Hip fractureBMJ 2006; 333 doi: http://dx.doi.org/10.1136/bmj.333.7557.27 (Published 29 June 2006) Cite this as: BMJ 2006;333:27
- Martyn Parker, orthopaedic research fellow (Martyn.Parker@pbh-tr.nhs.uk)1,
- Antony Johansen, consultant orthogeriatrician and honorary senior lecturer in public health2
- 1 Orthopaedic Department, Peterborough and Stamford NHS Foundation Trust, Peterborough PE3 6DA,
- 2 Trauma Unit, Cardiff and Vale NHS Trust, Cardiff CF14 4XW
- Correspondence to: M Parker
A proximal femoral or hip fracture is the most common reason for admission to an acute orthopaedic ward. About 86 000 such fractures occur each year in the United Kingdom.w1 Global numbers were reported as 1.3 million in 1990, and depending on secular trends could be 7-21 million by 2050.1
In developed countries, the treatment of a hip fracture requires a wide range of disciplines, as the patient will present to the ambulance service and the accident and emergency unit, then pass through departments of radiology, anaesthetics, orthopaedic surgery, medicine, and rehabilitation. Medical and social services in the community may be needed when the patient leaves hospital.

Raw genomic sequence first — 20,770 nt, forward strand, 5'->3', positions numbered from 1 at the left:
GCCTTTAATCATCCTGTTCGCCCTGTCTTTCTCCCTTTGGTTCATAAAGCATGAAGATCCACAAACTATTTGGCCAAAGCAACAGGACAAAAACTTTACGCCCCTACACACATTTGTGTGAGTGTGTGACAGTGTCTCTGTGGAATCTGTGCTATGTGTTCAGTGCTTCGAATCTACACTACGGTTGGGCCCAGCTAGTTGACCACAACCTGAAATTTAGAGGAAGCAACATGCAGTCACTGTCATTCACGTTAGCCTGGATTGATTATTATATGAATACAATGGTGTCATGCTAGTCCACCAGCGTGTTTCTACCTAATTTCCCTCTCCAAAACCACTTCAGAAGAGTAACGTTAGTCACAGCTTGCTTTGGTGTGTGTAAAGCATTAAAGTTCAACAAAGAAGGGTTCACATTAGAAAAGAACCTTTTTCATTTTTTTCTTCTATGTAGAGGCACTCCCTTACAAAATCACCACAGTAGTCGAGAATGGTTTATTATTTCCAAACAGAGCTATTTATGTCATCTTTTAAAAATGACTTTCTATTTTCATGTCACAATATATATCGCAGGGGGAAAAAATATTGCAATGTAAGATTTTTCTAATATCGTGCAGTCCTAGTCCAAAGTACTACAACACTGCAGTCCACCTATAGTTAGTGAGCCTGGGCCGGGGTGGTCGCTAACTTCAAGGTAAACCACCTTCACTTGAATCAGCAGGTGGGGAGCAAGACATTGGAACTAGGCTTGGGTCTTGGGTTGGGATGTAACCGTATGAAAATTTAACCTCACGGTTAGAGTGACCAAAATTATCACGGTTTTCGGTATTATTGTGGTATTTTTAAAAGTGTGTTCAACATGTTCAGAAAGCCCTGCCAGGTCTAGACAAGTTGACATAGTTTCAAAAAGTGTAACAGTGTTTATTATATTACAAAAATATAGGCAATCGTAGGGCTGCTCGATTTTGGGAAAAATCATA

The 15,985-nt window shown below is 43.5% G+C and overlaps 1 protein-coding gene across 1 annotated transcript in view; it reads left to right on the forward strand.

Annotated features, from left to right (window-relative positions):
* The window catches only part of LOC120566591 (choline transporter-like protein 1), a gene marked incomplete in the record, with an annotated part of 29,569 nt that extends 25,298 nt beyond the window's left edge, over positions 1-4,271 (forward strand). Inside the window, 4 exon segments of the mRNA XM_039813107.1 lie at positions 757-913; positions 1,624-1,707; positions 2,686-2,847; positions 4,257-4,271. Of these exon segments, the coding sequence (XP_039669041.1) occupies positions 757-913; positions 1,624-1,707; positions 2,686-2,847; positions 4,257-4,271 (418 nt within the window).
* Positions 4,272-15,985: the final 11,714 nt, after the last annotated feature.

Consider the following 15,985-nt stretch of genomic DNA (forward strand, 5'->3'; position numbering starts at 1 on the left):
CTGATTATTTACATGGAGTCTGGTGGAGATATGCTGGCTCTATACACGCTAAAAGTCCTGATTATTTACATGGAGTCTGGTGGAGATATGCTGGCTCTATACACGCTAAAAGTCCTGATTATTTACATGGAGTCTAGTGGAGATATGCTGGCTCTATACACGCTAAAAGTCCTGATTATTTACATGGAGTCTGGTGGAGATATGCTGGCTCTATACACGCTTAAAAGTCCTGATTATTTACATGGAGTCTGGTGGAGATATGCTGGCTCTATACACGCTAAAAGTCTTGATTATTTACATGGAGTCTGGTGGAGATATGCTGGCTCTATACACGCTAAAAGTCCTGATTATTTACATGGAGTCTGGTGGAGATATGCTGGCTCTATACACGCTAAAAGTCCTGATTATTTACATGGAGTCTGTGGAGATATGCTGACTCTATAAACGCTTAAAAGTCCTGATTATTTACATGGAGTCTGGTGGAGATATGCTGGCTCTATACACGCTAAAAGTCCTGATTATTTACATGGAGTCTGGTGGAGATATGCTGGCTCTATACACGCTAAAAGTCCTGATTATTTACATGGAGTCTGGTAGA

Mortality associated with a hip fracture is about 5-10% after one month. One year after fracture about a third of patients will have died, compared with an expected annual mortality of about 10% in this age group.2 3 w2 Thus, only a third of deaths are directly attributable to the hip fracture itself, but patients and relatives often think that the fracture has played a crucial part in the final illness.w2
More than 10% of survivors will be unable to return to their previous residence. Most of the remainder will have some residual pain or disability.2 3
The musculoskeletal Cochrane review group has identified all randomised controlled trials on hip fractures and most are summarised in Cochrane reviews (http://www.cochrane.org/) and in Clinical Evidence articles.4
For aspects of hip fracture that cannot or have not been subject to randomised controlled trials, we looked at systematic review articles, the evidence based guidelines identified on this topic, and our personal libraries of hip fracture references based on annual Medline searches.5–7
Who fractures their hip?
The average age of patients with hip fracture is over 80, and nearly 80% are women.2 …
Log in using your username and password
Log in through your institution
Register for a free trial to thebmj.com to receive unlimited access to all content on thebmj.com for 14 days.
Sign up for a free trial